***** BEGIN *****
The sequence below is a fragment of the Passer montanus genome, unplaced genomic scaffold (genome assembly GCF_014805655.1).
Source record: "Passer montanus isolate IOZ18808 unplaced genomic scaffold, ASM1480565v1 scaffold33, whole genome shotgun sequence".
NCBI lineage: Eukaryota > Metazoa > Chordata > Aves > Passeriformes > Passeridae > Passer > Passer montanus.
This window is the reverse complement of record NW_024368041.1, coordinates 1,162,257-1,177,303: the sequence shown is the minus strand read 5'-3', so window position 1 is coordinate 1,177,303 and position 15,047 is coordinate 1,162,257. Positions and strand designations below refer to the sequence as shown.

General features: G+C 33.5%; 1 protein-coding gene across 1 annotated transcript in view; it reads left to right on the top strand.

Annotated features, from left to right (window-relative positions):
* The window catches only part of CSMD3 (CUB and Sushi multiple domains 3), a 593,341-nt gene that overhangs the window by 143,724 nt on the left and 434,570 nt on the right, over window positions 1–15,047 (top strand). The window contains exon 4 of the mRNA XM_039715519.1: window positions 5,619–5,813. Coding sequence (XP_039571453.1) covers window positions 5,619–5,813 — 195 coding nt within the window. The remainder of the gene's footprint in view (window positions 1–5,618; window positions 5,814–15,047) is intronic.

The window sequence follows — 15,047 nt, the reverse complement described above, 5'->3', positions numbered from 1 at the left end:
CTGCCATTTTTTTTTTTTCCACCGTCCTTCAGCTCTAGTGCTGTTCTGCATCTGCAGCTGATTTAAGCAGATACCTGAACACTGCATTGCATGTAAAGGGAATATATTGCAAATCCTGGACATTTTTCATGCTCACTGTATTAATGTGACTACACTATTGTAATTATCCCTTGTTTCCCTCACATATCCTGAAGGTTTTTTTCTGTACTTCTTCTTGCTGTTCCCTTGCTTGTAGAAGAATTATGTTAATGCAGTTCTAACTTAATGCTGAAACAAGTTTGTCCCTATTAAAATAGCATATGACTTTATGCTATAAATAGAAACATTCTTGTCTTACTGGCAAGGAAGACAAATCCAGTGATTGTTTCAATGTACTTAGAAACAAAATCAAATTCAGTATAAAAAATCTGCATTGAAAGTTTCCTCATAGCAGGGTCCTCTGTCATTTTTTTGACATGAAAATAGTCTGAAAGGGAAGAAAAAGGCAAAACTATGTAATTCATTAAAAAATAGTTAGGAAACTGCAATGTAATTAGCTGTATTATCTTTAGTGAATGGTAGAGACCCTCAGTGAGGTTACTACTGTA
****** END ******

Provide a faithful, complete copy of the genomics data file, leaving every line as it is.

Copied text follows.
The sequence below is a fragment of the Passer montanus genome, unplaced genomic scaffold (genome assembly GCF_014805655.1).
Source record: "Passer montanus isolate IOZ18808 unplaced genomic scaffold, ASM1480565v1 scaffold33, whole genome shotgun sequence".
NCBI lineage: Eukaryota > Metazoa > Chordata > Aves > Passeriformes > Passeridae > Passer > Passer montanus.
This window is the reverse complement of record NW_024368041.1, coordinates 1,162,257-1,177,303: the sequence shown is the minus strand read 5'-3', so window position 1 is coordinate 1,177,303 and position 15,047 is coordinate 1,162,257. Positions and strand designations below refer to the sequence as shown.

General features: G+C 33.5%; 1 protein-coding gene across 1 annotated transcript in view; it reads left to right on the top strand.

Annotated features, from left to right (window-relative positions):
* The window catches only part of CSMD3 (CUB and Sushi multiple domains 3), a 593,341-nt gene that overhangs the window by 143,724 nt on the left and 434,570 nt on the right, over window positions 1–15,047 (top strand). The window contains exon 4 of the mRNA XM_039715519.1: window positions 5,619–5,813. Coding sequence (XP_039571453.1) covers window positions 5,619–5,813 — 195 coding nt within the window. The remainder of the gene's footprint in view (window positions 1–5,618; window positions 5,814–15,047) is intronic.

The window sequence follows — 15,047 nt, the reverse complement described above, 5'->3', positions numbered from 1 at the left end:
CTGCCATTTTTTTTTTTTCCACCGTCCTTCAGCTCTAGTGCTGTTCTGCATCTGCAGCTGATTTAAGCAGATACCTGAACACTGCATTGCATGTAAAGGGAATATATTGCAAATCCTGGACATTTTTCATGCTCACTGTATTAATGTGACTACACTATTGTAATTATCCCTTGTTTCCCTCACATATCCTGAAGGTTTTTTTCTGTACTTCTTCTTGCTGTTCCCTTGCTTGTAGAAGAATTATGTTAATGCAGTTCTAACTTAATGCTGAAACAAGTTTGTCCCTATTAAAATAGCATATGACTTTATGCTATAAATAGAAACATTCTTGTCTTACTGGCAAGGAAGACAAATCCAGTGATTGTTTCAATGTACTTAGAAACAAAATCAAATTCAGTATAAAAAATCTGCATTGAAAGTTTCCTCATAGCAGGGTCCTCTGTCATTTTTTTGACATGAAAATAGTCTGAAAGGGAAGAAAAAGGCAAAACTATGTAATTCATTAAAAAATAGTTAGGAAACTGCAATGTAATTAGCTGTATTATCTTTAGTGAATGGTAGAGACCCTCAGTGAGGTTACTACTGTA